Tuesday September 02, 2014
May 4th, 2014
There has been a festival of commentary of late bemoaning the pusillanimous foreign policy of President Barack Obama. If only we had a president who rode horses shirtless, wrestled a tiger or took a bite out of a neighboring country, we'd all feel much safer. Your Honor, I rise in - partial - defense of Mr. Obama.
On the surface, the news that the nation's unemployment rate dropped last month from 6.7 to 6.3 percent would seem to be cause to conclude that the American economy is finally recovering from the Great Recession of 2008. Instead, the cautionary flags continue to fly.
The botched Oklahoma execution of Clayton Lockett has called our continued use of the death penalty in this country back into question. In many ways, the death penalty is an abhorrent attempt to sate an irrational cultural bloodlust, rooted in vengeance and barbarism and detached from data.
To be sure, Lockett was no angel. He was convicted of first-degree murder for shooting a young woman, Stephanie Neiman, and watching as accomplices buried her alive. And according to The Associated Press:
Republicans' response to health reform's success is to close their eyes and sling bad statistics.
On Thursday, House Republicans released a deliberately misleading report on the status of health reform, crudely rigging the numbers to sustain the illusion of failure in the face of unexpected success. Are you shocked?
"We are not final because we are infallible," Supreme Court Justice Robert Jackson famously observed, "but we are infallible only because we are final."
Now -- actually, six decades later -- comes Justice Antonin Scalia to demonstrate that neither aspect of that aphorism is entirely correct.
Like the rest of us mortals, Scalia, it turns out, is fallible. He made an embarrassing whopper of a mistake in a dissent Tuesday.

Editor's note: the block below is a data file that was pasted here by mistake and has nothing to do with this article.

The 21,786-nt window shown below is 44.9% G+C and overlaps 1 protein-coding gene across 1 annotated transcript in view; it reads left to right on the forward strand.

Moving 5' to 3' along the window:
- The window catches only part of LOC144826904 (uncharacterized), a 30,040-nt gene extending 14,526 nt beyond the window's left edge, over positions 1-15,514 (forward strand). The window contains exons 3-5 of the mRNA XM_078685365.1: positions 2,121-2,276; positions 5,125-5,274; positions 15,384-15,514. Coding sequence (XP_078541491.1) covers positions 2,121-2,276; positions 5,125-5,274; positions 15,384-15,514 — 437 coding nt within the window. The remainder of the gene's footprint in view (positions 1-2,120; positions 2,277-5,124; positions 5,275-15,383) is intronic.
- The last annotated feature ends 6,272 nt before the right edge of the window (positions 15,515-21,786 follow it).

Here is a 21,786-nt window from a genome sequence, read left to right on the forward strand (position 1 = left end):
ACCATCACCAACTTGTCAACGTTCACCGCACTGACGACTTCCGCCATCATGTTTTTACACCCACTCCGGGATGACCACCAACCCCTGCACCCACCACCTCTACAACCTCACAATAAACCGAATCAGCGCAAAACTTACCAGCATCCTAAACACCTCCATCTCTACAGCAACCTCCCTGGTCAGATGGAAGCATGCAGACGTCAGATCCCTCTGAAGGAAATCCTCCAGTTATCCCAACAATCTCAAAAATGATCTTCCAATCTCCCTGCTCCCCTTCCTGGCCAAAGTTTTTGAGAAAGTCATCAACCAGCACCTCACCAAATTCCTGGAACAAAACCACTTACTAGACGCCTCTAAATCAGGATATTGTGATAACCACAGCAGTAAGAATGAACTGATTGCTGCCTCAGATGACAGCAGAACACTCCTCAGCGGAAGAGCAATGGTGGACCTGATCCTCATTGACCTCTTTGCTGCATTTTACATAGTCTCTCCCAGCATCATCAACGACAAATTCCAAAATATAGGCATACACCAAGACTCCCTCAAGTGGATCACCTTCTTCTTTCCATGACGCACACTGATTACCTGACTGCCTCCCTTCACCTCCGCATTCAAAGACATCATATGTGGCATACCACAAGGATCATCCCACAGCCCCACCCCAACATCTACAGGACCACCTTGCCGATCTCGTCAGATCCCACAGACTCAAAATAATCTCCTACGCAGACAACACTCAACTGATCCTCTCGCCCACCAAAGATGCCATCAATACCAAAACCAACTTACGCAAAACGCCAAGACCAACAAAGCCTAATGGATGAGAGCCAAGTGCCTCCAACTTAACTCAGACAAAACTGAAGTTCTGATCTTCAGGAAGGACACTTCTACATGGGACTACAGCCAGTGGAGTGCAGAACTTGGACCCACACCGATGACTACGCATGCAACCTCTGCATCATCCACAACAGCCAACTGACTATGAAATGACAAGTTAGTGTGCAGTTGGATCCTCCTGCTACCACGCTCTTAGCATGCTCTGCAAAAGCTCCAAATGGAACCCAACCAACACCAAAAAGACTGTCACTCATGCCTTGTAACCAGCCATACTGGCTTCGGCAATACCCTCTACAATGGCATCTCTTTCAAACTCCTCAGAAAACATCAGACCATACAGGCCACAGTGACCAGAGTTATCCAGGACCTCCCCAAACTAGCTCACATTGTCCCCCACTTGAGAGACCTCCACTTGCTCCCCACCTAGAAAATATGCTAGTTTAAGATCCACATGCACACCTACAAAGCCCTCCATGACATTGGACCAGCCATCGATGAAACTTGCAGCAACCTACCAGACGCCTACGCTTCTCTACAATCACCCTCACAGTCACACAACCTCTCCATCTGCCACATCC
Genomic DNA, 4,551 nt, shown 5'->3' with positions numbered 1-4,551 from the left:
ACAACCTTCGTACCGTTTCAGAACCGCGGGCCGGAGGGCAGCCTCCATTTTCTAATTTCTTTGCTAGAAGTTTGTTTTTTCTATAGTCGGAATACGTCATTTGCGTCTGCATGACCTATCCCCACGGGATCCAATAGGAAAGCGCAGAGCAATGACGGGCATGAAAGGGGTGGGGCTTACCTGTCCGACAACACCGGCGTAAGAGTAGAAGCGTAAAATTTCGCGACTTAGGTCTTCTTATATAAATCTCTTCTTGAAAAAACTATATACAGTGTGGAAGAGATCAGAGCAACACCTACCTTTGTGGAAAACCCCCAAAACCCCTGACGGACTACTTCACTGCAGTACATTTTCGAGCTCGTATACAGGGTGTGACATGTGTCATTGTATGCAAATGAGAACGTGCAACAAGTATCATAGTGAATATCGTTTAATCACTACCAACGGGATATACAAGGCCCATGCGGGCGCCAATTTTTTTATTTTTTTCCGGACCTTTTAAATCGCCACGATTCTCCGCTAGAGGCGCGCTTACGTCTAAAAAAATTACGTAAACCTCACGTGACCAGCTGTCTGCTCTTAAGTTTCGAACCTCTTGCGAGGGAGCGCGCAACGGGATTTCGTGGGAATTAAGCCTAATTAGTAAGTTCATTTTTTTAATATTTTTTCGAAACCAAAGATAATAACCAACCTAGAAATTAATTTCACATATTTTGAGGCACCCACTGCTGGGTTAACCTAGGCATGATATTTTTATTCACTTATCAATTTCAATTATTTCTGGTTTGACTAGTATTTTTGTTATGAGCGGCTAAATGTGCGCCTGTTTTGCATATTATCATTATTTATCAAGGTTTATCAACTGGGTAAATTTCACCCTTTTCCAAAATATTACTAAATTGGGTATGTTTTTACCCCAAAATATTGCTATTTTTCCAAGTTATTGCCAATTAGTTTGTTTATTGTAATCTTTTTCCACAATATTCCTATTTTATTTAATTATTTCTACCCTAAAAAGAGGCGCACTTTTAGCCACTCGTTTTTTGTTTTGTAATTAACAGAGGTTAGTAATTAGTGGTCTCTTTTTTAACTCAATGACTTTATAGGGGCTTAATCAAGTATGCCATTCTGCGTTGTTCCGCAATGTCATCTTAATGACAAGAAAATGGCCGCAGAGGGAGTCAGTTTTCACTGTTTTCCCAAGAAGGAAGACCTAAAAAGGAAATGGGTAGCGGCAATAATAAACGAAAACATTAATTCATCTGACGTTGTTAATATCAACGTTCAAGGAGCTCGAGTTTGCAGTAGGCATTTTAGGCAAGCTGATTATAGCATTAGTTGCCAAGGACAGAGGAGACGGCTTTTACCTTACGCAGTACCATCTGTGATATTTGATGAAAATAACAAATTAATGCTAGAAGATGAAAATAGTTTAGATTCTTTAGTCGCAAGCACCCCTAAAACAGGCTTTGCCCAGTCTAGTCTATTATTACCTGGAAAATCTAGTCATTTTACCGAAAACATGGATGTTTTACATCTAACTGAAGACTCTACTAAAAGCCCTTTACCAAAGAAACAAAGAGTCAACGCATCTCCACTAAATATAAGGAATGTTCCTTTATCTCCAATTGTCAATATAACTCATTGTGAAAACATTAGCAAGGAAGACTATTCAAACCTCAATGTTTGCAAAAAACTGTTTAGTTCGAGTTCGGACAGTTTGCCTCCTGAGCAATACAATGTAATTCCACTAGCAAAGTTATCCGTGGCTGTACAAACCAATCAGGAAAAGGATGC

Now that the National Basketball Association has banned Los Angeles Clippers owner Don Sterling for life over his racist comments, how about those Washington Redskins?
Sterling is getting punished for insults that he uttered in private. Washington Redskins' owner Dan Snyder insults Native American Indians in public every day that he refuses to change the team's name.
The widespread condemnation of the vile prejudice expressed by a professional-basketball-team owner and a Nevada rancher underscored the progress America has made on race.
There are two majorities in the country right now. One disapproves of President Obama. The other is still inclined to vote Democratic. The key question for the 2014 elections is whether voting this fall -- and Obama's approval ratings -- can come into line with the electorate's broader Democratic leanings?
There is also this: Obama's difficulties do not appear to be hurting Hillary Clinton's chances of winning the presidency in 2016.
This week's announcement that the Justice Department will expand the criteria for offering clemency marks a new, and long overdue, chapter in the politics of crime. Under the new rules, low-level nonviolent offenders who have served at least 10 years of their sentence, have no history of violence either before they went to prison or while serving in prison, and have demonstrated good conduct in prison, will be eligible to seek clemency and be released from prison.
Next November, the Republican Party is banking on the cranky.
Don’t laugh. This appears to be a very good wager.
Good enough to hold onto the U.S. House. Good enough, even, to take the Senate.
Democrats don’t want to acknowledge that possibility, but it is way beyond real, and for two good reasons: